. . . report the horrors of those [cotton] mills with descriptions like these: “crowded with overworked children,” “hotbeds of putrid fever,” “monotonous toil in a hell of human cruelty,” and so forth. Page after page of the Hammonds’ writings—as well as those of many other anticapitalist historians—deal in this manner with the condition of the parish apprentices. Though consigned to the control of a government authority, these children are routinely held up as victims of the “capitalist order.” . . . [My emphasis.—A.F.]
It has not been uncommon for historians, including many who lived and wrote in the 19th century, to report the travails of the apprentice children without ever realizing they were effectively indicting government, not the economic arrangement of free exchange we call capitalism. [My emphasis.—A.F.]
In the course of acknowledging the desirability of improving the conditions under which people work, Reed makes the salient demographic as well as catallactic reality of this period, the subject of previous posts:
Though it is inaccurate to judge capitalism guilty of the sins of parish apprenticeship, it would also be inaccurate to assume that “free labour” children worked under ideal conditions in the early days of the Industrial Revolution. By today’s standards, their situation was clearly bad. Such capitalist achievements as air conditioning and high levels of productivity would, in time, substantially ameliorate it, however. The evidence in favor of capitalism is thus compellingly suggestive: From 1750 to 1850, when the population of Great Britain nearly tripled, the exclusive choice of those flocking to the country for jobs was to work for private capitalists.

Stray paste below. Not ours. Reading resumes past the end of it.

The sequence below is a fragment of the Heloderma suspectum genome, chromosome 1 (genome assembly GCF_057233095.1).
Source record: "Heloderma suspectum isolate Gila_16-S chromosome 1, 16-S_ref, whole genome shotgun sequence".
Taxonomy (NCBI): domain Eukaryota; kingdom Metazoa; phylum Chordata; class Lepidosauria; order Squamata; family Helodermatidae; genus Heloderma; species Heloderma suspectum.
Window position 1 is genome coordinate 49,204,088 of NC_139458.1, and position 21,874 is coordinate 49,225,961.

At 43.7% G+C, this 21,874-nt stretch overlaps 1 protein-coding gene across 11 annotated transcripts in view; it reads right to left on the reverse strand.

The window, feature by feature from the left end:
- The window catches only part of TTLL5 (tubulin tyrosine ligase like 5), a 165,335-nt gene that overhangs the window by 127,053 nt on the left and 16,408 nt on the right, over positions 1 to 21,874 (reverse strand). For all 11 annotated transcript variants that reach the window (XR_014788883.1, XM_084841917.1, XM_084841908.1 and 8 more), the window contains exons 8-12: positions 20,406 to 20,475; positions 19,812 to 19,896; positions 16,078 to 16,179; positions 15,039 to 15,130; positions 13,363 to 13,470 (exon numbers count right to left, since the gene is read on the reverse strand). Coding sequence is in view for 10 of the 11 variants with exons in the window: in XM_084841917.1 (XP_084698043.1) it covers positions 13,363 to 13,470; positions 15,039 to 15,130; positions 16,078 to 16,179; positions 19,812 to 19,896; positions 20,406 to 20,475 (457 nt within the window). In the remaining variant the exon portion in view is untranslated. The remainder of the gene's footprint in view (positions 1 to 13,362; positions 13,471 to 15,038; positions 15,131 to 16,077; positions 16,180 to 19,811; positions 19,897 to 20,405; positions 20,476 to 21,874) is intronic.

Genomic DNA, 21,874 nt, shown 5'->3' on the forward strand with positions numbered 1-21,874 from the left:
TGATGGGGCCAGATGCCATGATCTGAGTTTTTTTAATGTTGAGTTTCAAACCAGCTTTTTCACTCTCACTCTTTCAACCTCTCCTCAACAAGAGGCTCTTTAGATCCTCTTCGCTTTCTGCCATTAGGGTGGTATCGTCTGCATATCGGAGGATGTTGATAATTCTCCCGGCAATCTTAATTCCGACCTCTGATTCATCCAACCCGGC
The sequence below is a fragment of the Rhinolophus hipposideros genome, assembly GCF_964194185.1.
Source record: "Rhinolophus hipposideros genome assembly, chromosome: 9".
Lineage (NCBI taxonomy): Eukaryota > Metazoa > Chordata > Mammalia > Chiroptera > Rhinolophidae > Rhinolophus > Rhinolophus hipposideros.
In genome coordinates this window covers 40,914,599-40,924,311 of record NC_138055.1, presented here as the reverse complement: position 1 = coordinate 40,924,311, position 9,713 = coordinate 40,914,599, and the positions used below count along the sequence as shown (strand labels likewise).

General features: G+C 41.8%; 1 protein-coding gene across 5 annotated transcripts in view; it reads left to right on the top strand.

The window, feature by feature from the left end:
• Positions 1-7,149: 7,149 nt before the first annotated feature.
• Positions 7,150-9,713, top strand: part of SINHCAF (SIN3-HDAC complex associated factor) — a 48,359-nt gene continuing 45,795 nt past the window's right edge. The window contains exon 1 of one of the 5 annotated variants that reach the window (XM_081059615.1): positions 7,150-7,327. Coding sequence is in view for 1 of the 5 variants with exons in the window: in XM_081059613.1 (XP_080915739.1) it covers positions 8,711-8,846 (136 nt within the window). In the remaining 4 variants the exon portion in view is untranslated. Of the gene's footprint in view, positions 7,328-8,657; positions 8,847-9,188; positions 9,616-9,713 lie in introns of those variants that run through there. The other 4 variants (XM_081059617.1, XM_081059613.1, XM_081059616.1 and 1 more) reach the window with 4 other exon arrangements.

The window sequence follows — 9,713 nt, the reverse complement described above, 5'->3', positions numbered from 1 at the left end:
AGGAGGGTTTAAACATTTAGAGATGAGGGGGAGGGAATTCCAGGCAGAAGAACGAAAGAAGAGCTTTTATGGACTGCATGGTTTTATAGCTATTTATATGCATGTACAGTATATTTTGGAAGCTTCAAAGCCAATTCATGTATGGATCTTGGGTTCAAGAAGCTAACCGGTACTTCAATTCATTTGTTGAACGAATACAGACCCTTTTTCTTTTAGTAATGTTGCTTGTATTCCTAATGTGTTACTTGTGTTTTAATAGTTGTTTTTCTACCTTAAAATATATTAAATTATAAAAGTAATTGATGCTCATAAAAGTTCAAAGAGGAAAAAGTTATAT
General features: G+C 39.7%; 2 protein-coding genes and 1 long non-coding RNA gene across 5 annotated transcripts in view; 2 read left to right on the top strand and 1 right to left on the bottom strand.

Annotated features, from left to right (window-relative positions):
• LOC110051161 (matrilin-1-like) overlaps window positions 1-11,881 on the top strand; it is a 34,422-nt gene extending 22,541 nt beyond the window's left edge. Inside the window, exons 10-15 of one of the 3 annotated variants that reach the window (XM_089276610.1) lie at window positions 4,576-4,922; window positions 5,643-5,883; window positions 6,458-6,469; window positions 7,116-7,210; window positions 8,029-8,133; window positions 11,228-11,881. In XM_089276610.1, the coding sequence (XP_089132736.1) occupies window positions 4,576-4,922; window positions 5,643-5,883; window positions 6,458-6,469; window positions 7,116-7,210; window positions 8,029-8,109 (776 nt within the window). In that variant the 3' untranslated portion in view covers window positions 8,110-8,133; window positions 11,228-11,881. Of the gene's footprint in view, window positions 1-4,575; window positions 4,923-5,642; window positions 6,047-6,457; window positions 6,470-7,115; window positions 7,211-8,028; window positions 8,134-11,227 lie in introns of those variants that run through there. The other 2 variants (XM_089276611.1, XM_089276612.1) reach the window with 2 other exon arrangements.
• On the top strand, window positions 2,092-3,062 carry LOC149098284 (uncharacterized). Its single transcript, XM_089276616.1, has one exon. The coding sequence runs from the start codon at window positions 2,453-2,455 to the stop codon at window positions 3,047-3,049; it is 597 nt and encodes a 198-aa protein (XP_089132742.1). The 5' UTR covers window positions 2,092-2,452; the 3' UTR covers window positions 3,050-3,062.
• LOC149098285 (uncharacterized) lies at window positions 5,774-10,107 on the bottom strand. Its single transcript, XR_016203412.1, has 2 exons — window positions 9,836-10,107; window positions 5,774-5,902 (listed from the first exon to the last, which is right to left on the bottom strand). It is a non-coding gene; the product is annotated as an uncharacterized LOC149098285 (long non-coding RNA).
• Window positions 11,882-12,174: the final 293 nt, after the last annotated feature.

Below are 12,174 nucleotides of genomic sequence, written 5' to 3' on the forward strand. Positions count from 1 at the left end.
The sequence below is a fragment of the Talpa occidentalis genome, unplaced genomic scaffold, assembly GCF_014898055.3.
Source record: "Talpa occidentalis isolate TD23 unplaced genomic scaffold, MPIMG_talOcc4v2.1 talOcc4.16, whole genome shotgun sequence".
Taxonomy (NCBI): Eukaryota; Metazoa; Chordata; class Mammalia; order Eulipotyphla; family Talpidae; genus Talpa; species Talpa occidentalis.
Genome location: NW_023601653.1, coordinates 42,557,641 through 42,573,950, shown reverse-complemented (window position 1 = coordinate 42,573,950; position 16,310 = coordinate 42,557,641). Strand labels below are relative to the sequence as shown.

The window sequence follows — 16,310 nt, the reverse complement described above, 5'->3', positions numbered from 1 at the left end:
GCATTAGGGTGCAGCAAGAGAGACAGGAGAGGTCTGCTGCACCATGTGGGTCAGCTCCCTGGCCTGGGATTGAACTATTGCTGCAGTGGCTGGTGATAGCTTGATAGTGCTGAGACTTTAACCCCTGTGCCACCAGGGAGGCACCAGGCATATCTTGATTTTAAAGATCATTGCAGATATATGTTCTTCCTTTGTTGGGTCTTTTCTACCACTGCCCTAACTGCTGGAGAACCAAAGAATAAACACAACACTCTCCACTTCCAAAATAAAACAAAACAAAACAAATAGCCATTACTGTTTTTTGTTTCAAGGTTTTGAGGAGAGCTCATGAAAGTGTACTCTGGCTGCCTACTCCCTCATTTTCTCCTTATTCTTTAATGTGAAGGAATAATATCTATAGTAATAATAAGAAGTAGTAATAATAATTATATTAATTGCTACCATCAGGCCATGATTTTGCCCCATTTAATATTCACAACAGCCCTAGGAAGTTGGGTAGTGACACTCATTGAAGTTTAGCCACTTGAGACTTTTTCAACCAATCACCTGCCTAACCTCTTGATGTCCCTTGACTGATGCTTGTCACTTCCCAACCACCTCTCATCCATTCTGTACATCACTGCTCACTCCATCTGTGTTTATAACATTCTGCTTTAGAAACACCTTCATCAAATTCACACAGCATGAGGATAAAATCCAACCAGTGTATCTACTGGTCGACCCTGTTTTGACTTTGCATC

Of course, Mr. Ferrara’s probable rebuttal, which we now paraphrase, is at-the-ready: “But if Henry VIII didn’t steal Church lands . . . if the English people weren’t turned off their own land through enclosure . . . they would never have had to enter a factory and subject their children to the horrors of the industrial system! They would be independent farmers or small business proprietors, denizens of Merrie Old Distributist England!”
That is, he will repeat the charge you answered last month, apparently in the hope that you’ve forgotten your answer. When you refute it (again), he will change the subject to another anti-free market canard (perhaps another one you’ve dealt with already). We went through that surreal experience in the space of five or six email exchanges back in March. We will not go through it here.
To Be Continued

* Mr. Ferrara has recently wondered out loud, and apparently without embarrassment, why we should in general favor more recent over older historical research. For an historian’s reaction to this query, see Tom Woods’s July 27, 2011 column, “Keep Digging that Hole.”